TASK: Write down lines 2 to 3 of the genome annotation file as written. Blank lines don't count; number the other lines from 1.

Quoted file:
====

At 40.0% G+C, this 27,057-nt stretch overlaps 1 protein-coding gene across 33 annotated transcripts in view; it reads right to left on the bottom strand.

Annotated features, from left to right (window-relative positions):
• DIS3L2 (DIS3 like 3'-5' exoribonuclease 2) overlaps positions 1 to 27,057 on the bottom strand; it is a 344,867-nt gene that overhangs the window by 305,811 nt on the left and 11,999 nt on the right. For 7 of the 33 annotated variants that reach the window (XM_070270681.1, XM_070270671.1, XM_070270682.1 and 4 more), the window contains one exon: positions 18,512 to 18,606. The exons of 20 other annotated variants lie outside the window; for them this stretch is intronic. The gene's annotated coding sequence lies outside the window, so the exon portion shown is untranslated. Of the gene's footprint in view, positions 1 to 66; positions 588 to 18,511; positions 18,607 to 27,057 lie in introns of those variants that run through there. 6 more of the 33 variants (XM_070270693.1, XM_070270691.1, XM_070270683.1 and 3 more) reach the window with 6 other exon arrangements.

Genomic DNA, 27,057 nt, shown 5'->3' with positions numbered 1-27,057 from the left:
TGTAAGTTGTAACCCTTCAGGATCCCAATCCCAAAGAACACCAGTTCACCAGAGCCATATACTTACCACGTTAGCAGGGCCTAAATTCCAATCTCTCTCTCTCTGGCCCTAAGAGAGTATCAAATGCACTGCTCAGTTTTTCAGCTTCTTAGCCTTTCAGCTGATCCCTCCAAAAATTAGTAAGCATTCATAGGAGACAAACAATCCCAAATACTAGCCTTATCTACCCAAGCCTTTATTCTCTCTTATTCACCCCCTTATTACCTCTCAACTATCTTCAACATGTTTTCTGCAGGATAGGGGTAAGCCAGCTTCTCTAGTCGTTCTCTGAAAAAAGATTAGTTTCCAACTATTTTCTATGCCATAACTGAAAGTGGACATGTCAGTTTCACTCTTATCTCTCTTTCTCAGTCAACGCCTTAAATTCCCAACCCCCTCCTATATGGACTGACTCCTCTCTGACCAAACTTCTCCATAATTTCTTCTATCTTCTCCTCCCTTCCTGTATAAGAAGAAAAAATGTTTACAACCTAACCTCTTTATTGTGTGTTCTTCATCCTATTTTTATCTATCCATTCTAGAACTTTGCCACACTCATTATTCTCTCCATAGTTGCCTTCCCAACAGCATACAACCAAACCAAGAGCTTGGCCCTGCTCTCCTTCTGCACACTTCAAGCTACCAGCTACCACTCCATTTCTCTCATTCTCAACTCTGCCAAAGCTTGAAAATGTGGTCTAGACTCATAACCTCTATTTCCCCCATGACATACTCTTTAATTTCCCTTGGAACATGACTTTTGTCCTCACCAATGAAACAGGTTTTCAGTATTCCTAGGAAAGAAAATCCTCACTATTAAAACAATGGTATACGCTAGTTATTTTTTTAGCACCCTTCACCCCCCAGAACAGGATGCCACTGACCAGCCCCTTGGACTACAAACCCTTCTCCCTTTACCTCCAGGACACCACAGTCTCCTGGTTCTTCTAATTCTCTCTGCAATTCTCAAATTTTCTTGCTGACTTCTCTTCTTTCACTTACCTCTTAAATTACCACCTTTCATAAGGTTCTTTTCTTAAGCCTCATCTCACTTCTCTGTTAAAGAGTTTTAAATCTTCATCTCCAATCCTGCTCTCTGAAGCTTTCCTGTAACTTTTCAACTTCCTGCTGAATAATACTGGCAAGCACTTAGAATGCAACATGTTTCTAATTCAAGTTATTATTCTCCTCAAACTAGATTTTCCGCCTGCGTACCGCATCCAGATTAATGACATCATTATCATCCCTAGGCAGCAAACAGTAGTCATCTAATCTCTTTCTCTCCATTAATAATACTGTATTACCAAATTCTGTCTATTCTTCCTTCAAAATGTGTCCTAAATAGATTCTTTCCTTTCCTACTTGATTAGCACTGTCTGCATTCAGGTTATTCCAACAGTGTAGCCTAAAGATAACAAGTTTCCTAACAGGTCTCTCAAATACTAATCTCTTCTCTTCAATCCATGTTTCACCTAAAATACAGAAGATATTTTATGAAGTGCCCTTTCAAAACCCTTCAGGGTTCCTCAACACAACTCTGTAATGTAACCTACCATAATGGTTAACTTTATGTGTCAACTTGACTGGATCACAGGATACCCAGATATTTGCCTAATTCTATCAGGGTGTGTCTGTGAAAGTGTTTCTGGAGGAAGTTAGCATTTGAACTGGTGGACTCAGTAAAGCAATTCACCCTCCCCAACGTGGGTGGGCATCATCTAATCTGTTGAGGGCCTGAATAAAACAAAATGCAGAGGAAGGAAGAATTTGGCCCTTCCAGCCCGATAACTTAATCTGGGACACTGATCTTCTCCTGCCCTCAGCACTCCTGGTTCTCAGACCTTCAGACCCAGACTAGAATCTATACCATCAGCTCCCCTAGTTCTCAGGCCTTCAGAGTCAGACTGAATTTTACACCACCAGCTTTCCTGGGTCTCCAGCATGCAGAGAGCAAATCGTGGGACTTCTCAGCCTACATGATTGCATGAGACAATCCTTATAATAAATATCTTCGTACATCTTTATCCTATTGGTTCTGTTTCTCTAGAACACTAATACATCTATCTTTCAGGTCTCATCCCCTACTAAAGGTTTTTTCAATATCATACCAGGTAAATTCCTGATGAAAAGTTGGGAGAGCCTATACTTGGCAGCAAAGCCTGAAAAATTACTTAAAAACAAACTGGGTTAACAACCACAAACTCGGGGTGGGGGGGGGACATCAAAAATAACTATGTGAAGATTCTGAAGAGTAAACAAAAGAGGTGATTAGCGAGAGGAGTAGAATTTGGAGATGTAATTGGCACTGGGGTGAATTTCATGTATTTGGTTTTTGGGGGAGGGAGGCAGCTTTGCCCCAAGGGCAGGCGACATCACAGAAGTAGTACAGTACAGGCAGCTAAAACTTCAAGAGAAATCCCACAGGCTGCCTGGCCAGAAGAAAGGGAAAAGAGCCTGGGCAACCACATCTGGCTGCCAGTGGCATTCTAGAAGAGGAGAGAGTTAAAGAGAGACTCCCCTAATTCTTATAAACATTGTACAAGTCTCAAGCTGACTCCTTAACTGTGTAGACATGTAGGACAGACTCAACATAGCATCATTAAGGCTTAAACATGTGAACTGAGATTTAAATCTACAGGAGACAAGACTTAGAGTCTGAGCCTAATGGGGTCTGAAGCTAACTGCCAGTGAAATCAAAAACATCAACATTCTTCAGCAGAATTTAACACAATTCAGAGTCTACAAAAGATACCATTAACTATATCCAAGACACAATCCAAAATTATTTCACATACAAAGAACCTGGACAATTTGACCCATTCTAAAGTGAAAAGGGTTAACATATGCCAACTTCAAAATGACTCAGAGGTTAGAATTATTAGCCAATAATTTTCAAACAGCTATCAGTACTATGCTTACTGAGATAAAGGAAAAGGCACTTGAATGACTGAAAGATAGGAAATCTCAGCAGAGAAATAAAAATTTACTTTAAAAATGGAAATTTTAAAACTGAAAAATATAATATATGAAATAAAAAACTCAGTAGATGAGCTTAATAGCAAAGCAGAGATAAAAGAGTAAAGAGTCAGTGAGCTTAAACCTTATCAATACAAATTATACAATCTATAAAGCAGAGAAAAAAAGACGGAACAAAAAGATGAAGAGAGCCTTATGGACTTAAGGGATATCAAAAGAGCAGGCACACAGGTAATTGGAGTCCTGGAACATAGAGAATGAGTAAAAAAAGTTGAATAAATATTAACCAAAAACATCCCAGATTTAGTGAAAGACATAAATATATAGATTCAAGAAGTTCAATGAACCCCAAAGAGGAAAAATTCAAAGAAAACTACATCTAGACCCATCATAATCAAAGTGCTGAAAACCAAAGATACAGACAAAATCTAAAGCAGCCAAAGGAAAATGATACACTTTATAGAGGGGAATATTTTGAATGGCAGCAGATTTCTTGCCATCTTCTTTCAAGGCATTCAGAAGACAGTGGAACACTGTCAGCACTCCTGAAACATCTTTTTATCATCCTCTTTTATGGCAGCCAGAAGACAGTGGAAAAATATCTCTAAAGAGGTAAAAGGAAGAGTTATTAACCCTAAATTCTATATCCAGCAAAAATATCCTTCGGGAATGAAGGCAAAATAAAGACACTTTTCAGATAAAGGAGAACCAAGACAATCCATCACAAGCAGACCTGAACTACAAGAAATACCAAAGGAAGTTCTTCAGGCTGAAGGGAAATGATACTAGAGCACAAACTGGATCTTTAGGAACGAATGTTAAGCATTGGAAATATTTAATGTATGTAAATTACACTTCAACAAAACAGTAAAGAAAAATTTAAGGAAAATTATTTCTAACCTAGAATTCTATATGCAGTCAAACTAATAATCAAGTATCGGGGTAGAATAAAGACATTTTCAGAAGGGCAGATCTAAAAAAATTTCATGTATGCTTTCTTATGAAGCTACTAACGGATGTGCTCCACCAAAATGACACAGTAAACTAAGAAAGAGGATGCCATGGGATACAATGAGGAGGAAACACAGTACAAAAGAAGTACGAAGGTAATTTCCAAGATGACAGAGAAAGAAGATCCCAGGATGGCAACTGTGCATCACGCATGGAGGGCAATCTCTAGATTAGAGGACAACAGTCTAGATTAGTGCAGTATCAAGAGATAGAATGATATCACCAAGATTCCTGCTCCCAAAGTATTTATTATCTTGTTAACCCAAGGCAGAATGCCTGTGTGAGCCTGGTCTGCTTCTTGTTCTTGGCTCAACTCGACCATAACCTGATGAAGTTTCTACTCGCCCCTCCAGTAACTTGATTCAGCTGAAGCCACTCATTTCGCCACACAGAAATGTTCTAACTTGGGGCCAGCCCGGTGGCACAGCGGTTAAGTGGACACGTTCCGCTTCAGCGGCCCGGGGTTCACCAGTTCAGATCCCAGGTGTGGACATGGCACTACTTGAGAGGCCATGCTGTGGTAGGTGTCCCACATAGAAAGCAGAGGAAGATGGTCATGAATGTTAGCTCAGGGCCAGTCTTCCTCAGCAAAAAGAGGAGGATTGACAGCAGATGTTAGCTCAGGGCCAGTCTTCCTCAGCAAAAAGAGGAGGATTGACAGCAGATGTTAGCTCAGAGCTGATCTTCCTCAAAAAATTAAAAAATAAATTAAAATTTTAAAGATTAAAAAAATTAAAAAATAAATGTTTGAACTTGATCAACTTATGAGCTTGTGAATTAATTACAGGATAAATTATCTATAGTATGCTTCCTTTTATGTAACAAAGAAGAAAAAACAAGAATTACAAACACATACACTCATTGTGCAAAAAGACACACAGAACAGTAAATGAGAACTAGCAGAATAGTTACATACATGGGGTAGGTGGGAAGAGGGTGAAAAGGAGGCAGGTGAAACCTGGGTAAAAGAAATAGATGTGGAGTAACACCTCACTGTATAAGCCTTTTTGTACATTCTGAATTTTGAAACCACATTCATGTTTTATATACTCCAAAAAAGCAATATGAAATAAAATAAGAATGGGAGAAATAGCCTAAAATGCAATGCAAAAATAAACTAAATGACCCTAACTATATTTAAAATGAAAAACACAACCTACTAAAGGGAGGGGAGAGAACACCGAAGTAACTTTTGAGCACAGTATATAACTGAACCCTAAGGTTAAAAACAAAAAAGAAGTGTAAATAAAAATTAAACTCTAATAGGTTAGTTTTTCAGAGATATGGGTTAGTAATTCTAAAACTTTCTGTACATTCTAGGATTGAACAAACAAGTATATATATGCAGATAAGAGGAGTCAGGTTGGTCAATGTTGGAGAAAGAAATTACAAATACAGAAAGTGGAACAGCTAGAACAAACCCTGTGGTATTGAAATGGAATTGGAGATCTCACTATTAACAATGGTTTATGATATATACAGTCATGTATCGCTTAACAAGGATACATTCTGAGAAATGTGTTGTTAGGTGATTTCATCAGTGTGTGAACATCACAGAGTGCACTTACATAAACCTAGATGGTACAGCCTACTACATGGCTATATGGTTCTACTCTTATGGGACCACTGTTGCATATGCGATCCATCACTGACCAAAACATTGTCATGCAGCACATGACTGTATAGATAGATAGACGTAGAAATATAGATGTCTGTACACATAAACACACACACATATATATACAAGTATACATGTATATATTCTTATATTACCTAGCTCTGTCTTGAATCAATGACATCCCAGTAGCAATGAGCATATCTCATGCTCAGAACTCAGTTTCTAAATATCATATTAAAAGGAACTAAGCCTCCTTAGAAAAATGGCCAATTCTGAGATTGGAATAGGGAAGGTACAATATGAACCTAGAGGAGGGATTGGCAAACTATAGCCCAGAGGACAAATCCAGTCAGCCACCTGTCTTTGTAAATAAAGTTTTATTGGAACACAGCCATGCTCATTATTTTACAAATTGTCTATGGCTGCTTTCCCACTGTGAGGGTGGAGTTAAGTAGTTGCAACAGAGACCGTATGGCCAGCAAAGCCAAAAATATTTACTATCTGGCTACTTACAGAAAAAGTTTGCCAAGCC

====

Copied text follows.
Annotated features, from left to right (window-relative positions):
• DIS3L2 (DIS3 like 3'-5' exoribonuclease 2) overlaps positions 1 to 27,057 on the bottom strand; it is a 344,867-nt gene that overhangs the window by 305,811 nt on the left and 11,999 nt on the right. For 7 of the 33 annotated variants that reach the window (XM_070270681.1, XM_070270671.1, XM_070270682.1 and 4 more), the window contains one exon: positions 18,512 to 18,606. The exons of 20 other annotated variants lie outside the window; for them this stretch is intronic. The gene's annotated coding sequence lies outside the window, so the exon portion shown is untranslated. Of the gene's footprint in view, positions 1 to 66; positions 588 to 18,511; positions 18,607 to 27,057 lie in introns of those variants that run through there. 6 more of the 33 variants (XM_070270693.1, XM_070270691.1, XM_070270683.1 and 3 more) reach the window with 6 other exon arrangements.